The Great Recession 10 years later

The Great Recession 10 years later

Miller Center Senior Fellow Robert F. Bruner writes in The Hill about the lessons we still have to learn

[Read the full article in The Hill]

Ten years ago this month, a recession began in the U.S. that would metastasize into a full-fledged financial crisis. A decade is plenty of time to reflect on what we have learned, what we have fixed, and what remains to be done. High on the agenda should be the utter unpreparedness for what came along. The memoirs of key decision-makers convey sincere intentions and in some cases, very adroit maneuvering. But common to them all are apologies that today strike one as rather lame.

“I was surprised by the sudden crisis,” wrote George W. Bush, “My focus had been kitchen-table economic issues like jobs and inflation. I assumed any major credit troubles would have been flagged by the regulators or rating agencies. … We were blindsided by a financial crisis that had been more than a decade in the making.”

Ben Bernanke, chairman of the Fed wrote, “Clearly, many of us at the Fed, including me, underestimated the extent of the housing bubble and the risks it posed.” He cited psychological factors rather than low interest rates, a “tidal wave of foreign money,” and complacency among decision-makers. Timothy Geithner said that, “failures of foresight were primarily failures of imagination … our visions of darkness still weren’t dark enough.” And Henry Paulson explained that “we believed the problem was largely confined to subprime loans. … (Then) the problems were coming far more quickly.”

Surprise, underestimation, poor imagination, and disbelief in an adverse outcome are hallmarks of the onset of a financial crisis.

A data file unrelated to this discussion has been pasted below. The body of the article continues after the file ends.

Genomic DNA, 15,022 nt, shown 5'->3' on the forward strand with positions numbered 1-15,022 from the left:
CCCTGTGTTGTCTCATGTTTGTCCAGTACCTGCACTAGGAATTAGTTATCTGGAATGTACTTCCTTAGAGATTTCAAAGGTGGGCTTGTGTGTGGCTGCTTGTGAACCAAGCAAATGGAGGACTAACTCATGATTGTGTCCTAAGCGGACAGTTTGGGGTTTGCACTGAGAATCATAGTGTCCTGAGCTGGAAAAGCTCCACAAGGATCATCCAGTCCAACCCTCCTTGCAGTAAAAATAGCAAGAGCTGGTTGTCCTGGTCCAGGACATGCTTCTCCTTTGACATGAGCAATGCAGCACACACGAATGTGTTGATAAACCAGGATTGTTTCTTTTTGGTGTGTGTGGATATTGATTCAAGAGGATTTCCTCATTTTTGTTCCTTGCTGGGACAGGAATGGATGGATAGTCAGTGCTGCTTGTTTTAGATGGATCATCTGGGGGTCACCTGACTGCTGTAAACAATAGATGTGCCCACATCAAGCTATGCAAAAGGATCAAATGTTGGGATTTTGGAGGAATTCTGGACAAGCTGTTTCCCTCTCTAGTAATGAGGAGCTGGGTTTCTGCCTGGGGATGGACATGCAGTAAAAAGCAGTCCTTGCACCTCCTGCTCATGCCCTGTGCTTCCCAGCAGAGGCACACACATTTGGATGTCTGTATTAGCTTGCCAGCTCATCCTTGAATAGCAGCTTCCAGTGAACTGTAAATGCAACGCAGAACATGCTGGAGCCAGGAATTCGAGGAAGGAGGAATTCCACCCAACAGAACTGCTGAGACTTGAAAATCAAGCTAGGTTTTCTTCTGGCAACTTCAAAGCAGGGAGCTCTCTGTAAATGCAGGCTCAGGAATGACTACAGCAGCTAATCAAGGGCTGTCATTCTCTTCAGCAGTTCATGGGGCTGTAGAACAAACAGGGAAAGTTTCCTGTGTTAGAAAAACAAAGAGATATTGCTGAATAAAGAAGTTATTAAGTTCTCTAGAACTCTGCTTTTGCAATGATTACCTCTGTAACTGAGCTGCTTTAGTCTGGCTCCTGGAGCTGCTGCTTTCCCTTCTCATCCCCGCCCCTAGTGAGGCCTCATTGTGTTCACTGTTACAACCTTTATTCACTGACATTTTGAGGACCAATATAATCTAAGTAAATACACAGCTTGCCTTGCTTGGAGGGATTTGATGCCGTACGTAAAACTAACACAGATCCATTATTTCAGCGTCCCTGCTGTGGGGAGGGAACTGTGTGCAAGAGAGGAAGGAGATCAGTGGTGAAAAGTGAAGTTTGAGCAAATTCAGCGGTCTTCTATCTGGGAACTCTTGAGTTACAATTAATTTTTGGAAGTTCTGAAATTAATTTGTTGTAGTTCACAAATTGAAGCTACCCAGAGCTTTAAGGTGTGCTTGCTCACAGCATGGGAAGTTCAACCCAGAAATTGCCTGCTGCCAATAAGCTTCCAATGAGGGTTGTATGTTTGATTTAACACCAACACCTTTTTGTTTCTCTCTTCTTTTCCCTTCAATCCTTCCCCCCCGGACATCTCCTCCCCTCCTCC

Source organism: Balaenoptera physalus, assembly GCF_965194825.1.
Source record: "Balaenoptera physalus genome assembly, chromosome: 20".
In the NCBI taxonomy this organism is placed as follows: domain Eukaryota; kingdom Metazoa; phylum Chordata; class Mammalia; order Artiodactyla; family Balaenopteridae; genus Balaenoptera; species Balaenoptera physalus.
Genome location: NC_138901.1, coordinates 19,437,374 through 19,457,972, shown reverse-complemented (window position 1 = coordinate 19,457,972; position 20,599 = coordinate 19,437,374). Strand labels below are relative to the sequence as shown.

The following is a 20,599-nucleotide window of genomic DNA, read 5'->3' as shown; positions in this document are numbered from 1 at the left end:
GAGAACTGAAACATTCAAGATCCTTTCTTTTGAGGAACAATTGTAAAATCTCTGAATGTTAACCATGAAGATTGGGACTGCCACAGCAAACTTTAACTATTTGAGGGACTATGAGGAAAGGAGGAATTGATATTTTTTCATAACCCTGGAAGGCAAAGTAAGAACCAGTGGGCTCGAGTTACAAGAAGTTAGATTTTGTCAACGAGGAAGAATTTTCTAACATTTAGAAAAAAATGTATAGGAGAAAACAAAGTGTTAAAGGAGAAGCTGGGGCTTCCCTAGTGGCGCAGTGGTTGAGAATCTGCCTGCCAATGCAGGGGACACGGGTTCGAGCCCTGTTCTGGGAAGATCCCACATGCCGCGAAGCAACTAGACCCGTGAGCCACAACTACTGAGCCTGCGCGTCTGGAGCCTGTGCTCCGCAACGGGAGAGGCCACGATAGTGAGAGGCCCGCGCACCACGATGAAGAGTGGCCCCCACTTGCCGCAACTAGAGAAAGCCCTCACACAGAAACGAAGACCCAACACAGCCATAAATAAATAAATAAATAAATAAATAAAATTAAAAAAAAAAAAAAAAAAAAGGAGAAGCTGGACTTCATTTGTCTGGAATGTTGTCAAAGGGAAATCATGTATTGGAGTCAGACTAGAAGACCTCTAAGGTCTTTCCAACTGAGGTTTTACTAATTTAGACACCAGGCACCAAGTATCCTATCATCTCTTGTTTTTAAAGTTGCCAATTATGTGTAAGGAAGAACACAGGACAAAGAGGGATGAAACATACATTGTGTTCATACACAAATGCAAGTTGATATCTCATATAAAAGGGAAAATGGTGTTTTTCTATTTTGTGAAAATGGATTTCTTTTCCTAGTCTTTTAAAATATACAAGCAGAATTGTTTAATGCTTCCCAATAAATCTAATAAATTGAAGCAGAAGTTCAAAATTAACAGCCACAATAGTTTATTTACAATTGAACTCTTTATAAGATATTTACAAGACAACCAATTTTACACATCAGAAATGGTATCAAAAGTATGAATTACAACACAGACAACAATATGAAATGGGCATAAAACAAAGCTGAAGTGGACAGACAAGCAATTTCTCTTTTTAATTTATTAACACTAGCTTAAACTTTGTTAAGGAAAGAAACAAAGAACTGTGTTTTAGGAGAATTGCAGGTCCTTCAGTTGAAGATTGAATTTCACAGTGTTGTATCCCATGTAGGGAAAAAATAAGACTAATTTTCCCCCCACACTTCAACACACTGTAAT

My studies of the 17 major financial crises since the founding of the Republic reveal that over-optimism is an important driver of the bubbles that eventually become busts. As the legendary investor, Sir John Templeton, once said, “The four most dangerous words in investing are ‘This time is different.’” Such was the mindset that real estate prices could only rise (2008), dot-com companies would forever grow and be profitable (2001), or that the Russian government would never default (1998).

These days, the blogosphere chatters about a coming crash and financial crisis, for the obvious reason that conditions feel bubble-ish. We are in the late stage of the third longest economic expansion and second-longest bull market in U.S. history. Stock prices are high: The cyclically-adjusted price-earnings ratio is at the third-highest since 1880. Consumer confidence is buoyant. The personal saving rate, 3.1 percent, is near the all-time low. According to the Fed, financial conditions are looser than average. House prices have broken above their peak at the last housing bubble. A Saudi prince paid $450 million for a painting. And nearly every day, Bitcoin sets record prices.

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